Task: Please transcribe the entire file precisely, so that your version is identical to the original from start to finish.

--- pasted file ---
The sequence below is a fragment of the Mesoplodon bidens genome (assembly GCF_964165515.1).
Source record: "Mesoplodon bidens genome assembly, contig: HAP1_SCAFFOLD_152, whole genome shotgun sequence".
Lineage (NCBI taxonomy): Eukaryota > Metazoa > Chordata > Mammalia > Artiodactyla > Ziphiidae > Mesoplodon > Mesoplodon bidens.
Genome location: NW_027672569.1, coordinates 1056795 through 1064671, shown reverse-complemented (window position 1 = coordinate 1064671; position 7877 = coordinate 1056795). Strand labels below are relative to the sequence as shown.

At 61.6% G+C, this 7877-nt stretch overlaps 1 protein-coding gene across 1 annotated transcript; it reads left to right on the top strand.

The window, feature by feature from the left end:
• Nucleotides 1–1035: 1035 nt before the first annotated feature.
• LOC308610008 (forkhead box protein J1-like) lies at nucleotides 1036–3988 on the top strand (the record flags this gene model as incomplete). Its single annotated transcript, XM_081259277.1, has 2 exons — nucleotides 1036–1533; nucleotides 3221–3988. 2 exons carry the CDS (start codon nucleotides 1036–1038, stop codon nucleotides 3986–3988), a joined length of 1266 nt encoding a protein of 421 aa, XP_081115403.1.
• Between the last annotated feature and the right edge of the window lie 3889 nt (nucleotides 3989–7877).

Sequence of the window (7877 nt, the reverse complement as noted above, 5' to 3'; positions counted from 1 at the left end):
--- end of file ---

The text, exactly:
The sequence below is a fragment of the Mesoplodon bidens genome (assembly GCF_964165515.1).
Source record: "Mesoplodon bidens genome assembly, contig: HAP1_SCAFFOLD_152, whole genome shotgun sequence".
Lineage (NCBI taxonomy): Eukaryota > Metazoa > Chordata > Mammalia > Artiodactyla > Ziphiidae > Mesoplodon > Mesoplodon bidens.
Genome location: NW_027672569.1, coordinates 1056795 through 1064671, shown reverse-complemented (window position 1 = coordinate 1064671; position 7877 = coordinate 1056795). Strand labels below are relative to the sequence as shown.

At 61.6% G+C, this 7877-nt stretch overlaps 1 protein-coding gene across 1 annotated transcript; it reads left to right on the top strand.

The window, feature by feature from the left end:
• Nucleotides 1–1035: 1035 nt before the first annotated feature.
• LOC308610008 (forkhead box protein J1-like) lies at nucleotides 1036–3988 on the top strand (the record flags this gene model as incomplete). Its single annotated transcript, XM_081259277.1, has 2 exons — nucleotides 1036–1533; nucleotides 3221–3988. 2 exons carry the CDS (start codon nucleotides 1036–1038, stop codon nucleotides 3986–3988), a joined length of 1266 nt encoding a protein of 421 aa, XP_081115403.1.
• Between the last annotated feature and the right edge of the window lie 3889 nt (nucleotides 3989–7877).

Sequence of the window (7877 nt, the reverse complement as noted above, 5' to 3'; positions counted from 1 at the left end):